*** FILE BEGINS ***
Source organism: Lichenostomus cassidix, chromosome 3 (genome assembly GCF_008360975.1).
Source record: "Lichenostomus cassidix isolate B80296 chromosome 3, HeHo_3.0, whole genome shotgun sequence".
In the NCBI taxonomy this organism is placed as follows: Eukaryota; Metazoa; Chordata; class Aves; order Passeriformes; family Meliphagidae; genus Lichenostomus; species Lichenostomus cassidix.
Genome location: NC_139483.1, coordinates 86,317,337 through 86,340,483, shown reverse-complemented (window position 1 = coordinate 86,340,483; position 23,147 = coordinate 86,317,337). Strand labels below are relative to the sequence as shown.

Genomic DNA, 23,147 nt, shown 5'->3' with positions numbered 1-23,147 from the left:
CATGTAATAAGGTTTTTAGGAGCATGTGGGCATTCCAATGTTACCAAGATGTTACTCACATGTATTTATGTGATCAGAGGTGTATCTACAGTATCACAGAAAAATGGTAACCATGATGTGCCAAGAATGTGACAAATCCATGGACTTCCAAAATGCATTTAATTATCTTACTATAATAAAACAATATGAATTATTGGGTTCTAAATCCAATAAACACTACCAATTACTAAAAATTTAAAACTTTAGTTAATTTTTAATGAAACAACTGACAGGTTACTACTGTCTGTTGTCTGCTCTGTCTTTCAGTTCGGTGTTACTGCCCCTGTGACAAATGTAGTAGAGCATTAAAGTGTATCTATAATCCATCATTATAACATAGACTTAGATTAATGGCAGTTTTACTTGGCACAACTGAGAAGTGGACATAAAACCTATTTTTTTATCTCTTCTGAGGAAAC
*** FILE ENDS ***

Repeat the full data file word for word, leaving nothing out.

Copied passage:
Source organism: Lichenostomus cassidix, chromosome 3 (genome assembly GCF_008360975.1).
Source record: "Lichenostomus cassidix isolate B80296 chromosome 3, HeHo_3.0, whole genome shotgun sequence".
In the NCBI taxonomy this organism is placed as follows: Eukaryota; Metazoa; Chordata; class Aves; order Passeriformes; family Meliphagidae; genus Lichenostomus; species Lichenostomus cassidix.
Genome location: NC_139483.1, coordinates 86,317,337 through 86,340,483, shown reverse-complemented (window position 1 = coordinate 86,340,483; position 23,147 = coordinate 86,317,337). Strand labels below are relative to the sequence as shown.

Genomic DNA, 23,147 nt, shown 5'->3' with positions numbered 1-23,147 from the left:
CATGTAATAAGGTTTTTAGGAGCATGTGGGCATTCCAATGTTACCAAGATGTTACTCACATGTATTTATGTGATCAGAGGTGTATCTACAGTATCACAGAAAAATGGTAACCATGATGTGCCAAGAATGTGACAAATCCATGGACTTCCAAAATGCATTTAATTATCTTACTATAATAAAACAATATGAATTATTGGGTTCTAAATCCAATAAACACTACCAATTACTAAAAATTTAAAACTTTAGTTAATTTTTAATGAAACAACTGACAGGTTACTACTGTCTGTTGTCTGCTCTGTCTTTCAGTTCGGTGTTACTGCCCCTGTGACAAATGTAGTAGAGCATTAAAGTGTATCTATAATCCATCATTATAACATAGACTTAGATTAATGGCAGTTTTACTTGGCACAACTGAGAAGTGGACATAAAACCTATTTTTTTATCTCTTCTGAGGAAAC